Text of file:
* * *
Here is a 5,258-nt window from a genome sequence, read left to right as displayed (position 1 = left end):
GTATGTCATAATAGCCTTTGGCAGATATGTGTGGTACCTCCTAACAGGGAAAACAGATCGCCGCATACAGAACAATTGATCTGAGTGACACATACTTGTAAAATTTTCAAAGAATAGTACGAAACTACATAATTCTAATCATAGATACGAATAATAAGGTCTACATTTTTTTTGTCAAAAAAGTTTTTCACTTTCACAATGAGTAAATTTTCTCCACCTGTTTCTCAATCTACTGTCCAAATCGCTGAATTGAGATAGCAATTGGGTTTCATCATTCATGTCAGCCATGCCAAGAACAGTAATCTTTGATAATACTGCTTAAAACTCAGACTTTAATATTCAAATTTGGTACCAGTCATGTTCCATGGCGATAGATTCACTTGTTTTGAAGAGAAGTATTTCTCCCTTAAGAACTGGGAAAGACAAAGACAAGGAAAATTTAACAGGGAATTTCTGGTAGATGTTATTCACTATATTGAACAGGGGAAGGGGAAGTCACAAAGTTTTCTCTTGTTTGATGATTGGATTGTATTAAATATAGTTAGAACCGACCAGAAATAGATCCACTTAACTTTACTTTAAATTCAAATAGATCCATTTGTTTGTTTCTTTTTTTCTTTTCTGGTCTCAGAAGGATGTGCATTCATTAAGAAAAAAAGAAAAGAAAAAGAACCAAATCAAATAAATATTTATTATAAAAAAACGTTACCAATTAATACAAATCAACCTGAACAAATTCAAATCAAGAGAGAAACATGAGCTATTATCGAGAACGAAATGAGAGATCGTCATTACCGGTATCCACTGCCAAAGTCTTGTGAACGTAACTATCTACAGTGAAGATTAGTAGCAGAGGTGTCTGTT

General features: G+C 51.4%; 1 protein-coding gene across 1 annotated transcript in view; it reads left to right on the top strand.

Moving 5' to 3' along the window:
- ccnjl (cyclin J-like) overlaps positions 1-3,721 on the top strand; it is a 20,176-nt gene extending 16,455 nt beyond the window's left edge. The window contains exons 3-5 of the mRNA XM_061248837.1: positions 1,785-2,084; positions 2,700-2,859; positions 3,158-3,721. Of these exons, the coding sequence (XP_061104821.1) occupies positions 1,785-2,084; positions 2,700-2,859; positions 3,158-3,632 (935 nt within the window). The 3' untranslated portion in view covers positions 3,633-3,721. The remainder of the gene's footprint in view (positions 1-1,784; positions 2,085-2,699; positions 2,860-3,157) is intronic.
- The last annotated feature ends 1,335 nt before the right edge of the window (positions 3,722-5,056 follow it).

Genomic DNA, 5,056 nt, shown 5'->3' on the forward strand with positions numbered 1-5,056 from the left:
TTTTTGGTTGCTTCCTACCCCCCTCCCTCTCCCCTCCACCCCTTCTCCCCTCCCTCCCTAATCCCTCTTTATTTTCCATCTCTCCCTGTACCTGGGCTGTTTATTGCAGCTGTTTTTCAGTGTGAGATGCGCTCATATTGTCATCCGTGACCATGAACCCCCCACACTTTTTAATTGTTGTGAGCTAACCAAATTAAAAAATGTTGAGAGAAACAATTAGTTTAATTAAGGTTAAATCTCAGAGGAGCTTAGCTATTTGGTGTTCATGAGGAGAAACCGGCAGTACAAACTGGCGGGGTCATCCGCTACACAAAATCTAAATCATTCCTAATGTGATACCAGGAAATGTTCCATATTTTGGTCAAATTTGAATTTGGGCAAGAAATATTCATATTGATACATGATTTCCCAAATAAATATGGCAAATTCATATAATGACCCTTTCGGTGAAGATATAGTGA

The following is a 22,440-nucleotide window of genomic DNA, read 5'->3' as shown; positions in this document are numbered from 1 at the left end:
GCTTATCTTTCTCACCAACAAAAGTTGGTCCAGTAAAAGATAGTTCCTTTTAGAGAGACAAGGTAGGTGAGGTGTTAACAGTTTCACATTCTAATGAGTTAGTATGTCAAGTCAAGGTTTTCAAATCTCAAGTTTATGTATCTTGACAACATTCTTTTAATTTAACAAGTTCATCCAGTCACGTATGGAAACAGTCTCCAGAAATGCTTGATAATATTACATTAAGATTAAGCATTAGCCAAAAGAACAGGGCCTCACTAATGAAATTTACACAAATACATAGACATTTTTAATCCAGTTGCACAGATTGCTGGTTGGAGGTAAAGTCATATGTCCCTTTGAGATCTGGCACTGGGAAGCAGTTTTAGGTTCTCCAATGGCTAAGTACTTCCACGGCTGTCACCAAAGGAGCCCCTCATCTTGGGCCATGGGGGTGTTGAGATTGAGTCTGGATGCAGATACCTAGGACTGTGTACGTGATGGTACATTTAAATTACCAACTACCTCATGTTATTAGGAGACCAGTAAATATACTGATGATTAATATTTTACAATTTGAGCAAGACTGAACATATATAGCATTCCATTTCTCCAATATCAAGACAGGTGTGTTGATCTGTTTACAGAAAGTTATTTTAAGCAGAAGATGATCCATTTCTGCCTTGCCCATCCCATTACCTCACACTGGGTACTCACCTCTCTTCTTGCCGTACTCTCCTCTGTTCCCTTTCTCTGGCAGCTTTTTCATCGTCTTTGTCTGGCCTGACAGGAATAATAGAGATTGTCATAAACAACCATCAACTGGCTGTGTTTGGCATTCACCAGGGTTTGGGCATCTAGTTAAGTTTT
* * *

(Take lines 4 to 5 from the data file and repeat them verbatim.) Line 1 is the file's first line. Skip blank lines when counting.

Moving 5' to 3' along the window:
- ccnjl (cyclin J-like) overlaps positions 1-3,721 on the top strand; it is a 20,176-nt gene extending 16,455 nt beyond the window's left edge. The window contains exons 3-5 of the mRNA XM_061248837.1: positions 1,785-2,084; positions 2,700-2,859; positions 3,158-3,721. Of these exons, the coding sequence (XP_061104821.1) occupies positions 1,785-2,084; positions 2,700-2,859; positions 3,158-3,632 (935 nt within the window). The 3' untranslated portion in view covers positions 3,633-3,721. The remainder of the gene's footprint in view (positions 1-1,784; positions 2,085-2,699; positions 2,860-3,157) is intronic.